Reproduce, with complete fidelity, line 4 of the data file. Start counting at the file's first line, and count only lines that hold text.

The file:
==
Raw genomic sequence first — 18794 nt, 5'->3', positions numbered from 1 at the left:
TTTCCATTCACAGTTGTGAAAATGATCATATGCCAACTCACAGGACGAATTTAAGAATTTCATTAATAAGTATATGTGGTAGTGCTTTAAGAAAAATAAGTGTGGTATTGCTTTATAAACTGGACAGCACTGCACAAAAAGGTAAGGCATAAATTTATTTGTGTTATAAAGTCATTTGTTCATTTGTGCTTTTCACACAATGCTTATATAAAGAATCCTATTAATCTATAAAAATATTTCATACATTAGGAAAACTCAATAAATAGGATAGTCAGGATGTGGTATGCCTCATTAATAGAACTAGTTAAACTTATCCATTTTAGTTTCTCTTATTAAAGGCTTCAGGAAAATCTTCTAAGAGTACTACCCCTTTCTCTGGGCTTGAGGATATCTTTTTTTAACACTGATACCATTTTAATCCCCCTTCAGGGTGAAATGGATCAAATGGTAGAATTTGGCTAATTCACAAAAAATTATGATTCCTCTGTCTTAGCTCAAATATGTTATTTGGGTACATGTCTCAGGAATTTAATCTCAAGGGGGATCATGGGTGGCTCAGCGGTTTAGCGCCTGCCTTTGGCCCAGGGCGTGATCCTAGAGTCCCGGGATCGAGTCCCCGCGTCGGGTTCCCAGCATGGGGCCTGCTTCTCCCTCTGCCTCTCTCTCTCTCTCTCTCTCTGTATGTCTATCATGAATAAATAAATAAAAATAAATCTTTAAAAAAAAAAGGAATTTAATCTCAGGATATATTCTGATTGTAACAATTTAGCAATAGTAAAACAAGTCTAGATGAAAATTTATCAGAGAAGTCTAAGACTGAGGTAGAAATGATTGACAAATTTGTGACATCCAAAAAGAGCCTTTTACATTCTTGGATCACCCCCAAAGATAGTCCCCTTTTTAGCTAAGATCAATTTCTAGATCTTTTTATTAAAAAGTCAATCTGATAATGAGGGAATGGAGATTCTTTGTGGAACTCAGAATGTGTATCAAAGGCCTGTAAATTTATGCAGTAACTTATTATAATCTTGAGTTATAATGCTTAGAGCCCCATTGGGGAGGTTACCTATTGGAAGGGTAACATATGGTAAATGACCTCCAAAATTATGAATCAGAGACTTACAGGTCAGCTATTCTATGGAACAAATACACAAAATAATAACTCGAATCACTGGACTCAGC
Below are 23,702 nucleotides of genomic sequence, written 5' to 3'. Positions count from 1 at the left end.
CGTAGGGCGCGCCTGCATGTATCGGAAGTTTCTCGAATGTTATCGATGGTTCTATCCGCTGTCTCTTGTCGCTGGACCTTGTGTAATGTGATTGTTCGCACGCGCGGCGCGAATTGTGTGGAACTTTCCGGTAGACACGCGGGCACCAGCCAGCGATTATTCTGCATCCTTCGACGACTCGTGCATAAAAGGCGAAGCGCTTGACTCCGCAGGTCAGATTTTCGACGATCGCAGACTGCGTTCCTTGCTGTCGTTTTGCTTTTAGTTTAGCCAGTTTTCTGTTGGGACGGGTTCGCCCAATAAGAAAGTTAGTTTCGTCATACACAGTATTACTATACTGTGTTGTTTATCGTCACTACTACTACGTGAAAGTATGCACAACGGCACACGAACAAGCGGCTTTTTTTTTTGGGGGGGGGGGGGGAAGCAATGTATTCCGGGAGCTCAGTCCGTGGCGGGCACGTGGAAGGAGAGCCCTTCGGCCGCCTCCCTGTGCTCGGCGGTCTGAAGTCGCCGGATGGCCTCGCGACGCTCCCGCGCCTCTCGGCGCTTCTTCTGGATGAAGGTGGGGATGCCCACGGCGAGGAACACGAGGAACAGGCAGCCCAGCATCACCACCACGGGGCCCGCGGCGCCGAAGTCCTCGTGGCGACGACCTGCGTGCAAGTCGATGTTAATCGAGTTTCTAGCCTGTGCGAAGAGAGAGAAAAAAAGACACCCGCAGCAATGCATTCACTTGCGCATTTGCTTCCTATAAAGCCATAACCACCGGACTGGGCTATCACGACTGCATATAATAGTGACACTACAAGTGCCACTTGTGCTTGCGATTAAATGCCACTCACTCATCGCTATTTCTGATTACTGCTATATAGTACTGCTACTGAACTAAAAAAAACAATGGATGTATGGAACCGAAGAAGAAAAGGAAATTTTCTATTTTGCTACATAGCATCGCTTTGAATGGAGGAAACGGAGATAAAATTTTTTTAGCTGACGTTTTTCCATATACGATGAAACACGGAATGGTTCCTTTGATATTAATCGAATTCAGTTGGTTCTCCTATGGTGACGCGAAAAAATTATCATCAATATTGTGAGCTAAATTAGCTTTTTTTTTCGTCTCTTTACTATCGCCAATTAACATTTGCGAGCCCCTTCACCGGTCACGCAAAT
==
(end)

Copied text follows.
CGTAGGGCGCGCCTGCATGTATCGGAAGTTTCTCGAATGTTATCGATGGTTCTATCCGCTGTCTCTTGTCGCTGGACCTTGTGTAATGTGATTGTTCGCACGCGCGGCGCGAATTGTGTGGAACTTTCCGGTAGACACGCGGGCACCAGCCAGCGATTATTCTGCATCCTTCGACGACTCGTGCATAAAAGGCGAAGCGCTTGACTCCGCAGGTCAGATTTTCGACGATCGCAGACTGCGTTCCTTGCTGTCGTTTTGCTTTTAGTTTAGCCAGTTTTCTGTTGGGACGGGTTCGCCCAATAAGAAAGTTAGTTTCGTCATACACAGTATTACTATACTGTGTTGTTTATCGTCACTACTACTACGTGAAAGTATGCACAACGGCACACGAACAAGCGGCTTTTTTTTTTGGGGGGGGGGGGGGAAGCAATGTATTCCGGGAGCTCAGTCCGTGGCGGGCACGTGGAAGGAGAGCCCTTCGGCCGCCTCCCTGTGCTCGGCGGTCTGAAGTCGCCGGATGGCCTCGCGACGCTCCCGCGCCTCTCGGCGCTTCTTCTGGATGAAGGTGGGGATGCCCACGGCGAGGAACACGAGGAACAGGCAGCCCAGCATCACCACCACGGGGCCCGCGGCGCCGAAGTCCTCGTGGCGACGACCTGCGTGCAAGTCGATGTTAATCGAGTTTCTAGCCTGTGCGAAGAGAGAGAAAAAAAGACACCCGCAGCAATGCATTCACTTGCGCATTTGCTTCCTATAAAGCCATAACCACCGGACTGGGCTATCACGACTGCATATAATAGTGACACTACAAGTGCCACTTGTGCTTGCGATTAAATGCCACTCACTCATCGCTATTTCTGATTACTGCTATATAGTACTGCTACTGAACTAAAAAAAACAATGGATGTATGGAACCGAAGAAGAAAAGGAAATTTTCTATTTTGCTACATAGCATCGCTTTGAATGGAGGAAACGGAGATAAAATTTTTTTAGCTGACGTTTTTCCATATACGATGAAACACGGAATGGTTCCTTTGATATTAATCGAATTCAGTTGGTTCTCCTATGGTGACGCGAAAAAATTATCATCAATATTGTGAGCTAAATTAGCTTTTTTTTTCGTCTCTTTACTATCGCCAATTAACATTTGCGAGCCCCTTCACCGGTCACGCAAAT